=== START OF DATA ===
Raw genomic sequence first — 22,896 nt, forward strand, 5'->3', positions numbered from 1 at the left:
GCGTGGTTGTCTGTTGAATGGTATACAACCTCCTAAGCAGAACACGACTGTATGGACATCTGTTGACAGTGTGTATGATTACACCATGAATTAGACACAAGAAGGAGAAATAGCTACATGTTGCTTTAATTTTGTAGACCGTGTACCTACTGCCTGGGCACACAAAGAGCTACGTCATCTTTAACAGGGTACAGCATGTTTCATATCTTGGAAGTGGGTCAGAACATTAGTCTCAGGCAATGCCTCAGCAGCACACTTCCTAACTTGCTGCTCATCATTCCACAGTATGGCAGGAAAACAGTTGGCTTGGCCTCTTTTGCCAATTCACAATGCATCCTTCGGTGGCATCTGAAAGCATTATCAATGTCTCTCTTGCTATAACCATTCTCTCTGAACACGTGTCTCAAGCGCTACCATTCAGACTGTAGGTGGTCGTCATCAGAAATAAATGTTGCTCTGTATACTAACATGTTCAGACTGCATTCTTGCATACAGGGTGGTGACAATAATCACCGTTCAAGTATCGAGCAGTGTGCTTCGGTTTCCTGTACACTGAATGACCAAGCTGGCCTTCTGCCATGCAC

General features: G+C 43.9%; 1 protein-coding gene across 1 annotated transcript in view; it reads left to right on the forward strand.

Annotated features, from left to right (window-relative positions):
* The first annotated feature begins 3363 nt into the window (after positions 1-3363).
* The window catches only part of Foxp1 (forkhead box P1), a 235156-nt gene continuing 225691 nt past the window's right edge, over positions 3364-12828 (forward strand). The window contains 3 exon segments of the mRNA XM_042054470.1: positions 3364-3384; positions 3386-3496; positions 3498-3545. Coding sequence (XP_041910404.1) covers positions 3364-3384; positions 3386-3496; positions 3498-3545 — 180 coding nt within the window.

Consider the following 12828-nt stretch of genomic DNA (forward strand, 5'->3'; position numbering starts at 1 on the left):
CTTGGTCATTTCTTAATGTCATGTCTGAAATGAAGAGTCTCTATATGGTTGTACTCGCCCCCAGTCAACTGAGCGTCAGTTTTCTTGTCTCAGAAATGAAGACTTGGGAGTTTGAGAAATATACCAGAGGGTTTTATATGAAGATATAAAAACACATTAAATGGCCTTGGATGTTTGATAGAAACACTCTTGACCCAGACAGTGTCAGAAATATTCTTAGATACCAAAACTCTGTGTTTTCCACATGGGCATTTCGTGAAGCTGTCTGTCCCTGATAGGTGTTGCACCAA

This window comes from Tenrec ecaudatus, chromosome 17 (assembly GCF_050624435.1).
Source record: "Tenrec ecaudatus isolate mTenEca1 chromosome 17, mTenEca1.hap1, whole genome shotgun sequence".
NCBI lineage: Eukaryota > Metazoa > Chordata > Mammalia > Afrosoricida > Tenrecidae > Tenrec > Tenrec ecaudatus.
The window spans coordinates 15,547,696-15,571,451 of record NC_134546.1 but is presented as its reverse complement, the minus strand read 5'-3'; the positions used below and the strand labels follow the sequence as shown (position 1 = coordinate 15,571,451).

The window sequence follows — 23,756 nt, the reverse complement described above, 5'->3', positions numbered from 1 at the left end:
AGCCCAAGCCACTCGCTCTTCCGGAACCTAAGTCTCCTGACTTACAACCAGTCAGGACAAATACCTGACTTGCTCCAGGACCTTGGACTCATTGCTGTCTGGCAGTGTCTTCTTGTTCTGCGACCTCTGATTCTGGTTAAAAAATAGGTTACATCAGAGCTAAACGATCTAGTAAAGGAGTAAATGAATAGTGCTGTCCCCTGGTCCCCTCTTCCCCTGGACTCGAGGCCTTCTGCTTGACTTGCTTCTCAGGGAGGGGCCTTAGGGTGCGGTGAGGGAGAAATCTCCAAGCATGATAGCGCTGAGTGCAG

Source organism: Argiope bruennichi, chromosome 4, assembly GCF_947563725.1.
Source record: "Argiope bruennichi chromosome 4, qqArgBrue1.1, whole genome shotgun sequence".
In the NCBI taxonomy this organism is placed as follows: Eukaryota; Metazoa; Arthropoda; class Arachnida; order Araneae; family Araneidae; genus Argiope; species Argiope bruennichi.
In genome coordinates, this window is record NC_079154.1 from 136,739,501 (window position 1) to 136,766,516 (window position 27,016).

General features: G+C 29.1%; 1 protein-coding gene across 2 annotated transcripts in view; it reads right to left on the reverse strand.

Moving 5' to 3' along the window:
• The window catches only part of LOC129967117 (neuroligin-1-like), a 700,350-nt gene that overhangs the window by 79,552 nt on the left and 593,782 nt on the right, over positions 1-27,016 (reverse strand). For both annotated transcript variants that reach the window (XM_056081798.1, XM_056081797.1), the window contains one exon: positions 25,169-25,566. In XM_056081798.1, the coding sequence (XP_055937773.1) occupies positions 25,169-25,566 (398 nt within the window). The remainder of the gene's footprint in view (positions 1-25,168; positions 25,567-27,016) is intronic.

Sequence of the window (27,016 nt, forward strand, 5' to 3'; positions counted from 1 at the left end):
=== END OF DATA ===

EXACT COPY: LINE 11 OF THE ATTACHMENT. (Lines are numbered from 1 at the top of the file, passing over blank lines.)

NCBI lineage: Eukaryota > Metazoa > Chordata > Mammalia > Afrosoricida > Tenrecidae > Tenrec > Tenrec ecaudatus.